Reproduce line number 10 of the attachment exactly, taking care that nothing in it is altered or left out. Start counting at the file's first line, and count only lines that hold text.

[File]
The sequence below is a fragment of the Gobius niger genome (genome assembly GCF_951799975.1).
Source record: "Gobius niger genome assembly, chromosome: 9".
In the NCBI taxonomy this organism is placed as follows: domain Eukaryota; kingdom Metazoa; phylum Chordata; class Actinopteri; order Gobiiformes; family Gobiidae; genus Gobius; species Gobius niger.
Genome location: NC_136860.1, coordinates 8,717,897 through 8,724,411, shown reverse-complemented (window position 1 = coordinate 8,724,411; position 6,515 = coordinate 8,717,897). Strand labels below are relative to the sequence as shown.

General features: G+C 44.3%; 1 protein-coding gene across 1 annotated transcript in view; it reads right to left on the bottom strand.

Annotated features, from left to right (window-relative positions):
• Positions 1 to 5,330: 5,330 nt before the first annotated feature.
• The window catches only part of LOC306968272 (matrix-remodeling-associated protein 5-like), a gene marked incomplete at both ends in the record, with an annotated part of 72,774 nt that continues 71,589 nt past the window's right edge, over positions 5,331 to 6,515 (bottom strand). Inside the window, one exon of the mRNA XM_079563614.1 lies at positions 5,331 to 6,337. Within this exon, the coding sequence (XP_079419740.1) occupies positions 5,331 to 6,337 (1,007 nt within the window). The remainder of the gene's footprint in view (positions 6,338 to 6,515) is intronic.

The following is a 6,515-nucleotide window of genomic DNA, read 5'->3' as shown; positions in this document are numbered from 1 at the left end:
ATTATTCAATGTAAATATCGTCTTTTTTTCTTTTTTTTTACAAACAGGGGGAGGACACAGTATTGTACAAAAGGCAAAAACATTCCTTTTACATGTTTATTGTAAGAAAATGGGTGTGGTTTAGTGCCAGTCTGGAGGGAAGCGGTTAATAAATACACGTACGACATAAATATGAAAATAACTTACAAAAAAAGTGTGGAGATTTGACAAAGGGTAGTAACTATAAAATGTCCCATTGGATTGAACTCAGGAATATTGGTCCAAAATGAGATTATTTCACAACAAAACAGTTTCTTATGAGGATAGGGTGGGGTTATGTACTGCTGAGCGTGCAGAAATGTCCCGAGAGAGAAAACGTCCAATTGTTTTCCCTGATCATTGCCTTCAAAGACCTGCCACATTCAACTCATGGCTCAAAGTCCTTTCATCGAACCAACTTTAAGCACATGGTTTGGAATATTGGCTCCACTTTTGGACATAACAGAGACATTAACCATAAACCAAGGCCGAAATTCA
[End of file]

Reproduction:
ATTATTCAATGTAAATATCGTCTTTTTTTCTTTTTTTTTACAAACAGGGGGAGGACACAGTATTGTACAAAAGGCAAAAACATTCCTTTTACATGTTTATTGTAAGAAAATGGGTGTGGTTTAGTGCCAGTCTGGAGGGAAGCGGTTAATAAATACACGTACGACATAAATATGAAAATAACTTACAAAAAAAGTGTGGAGATTTGACAAAGGGTAGTAACTATAAAATGTCCCATTGGATTGAACTCAGGAATATTGGTCCAAAATGAGATTATTTCACAACAAAACAGTTTCTTATGAGGATAGGGTGGGGTTATGTACTGCTGAGCGTGCAGAAATGTCCCGAGAGAGAAAACGTCCAATTGTTTTCCCTGATCATTGCCTTCAAAGACCTGCCACATTCAACTCATGGCTCAAAGTCCTTTCATCGAACCAACTTTAAGCACATGGTTTGGAATATTGGCTCCACTTTTGGACATAACAGAGACATTAACCATAAACCAAGGCCGAAATTCA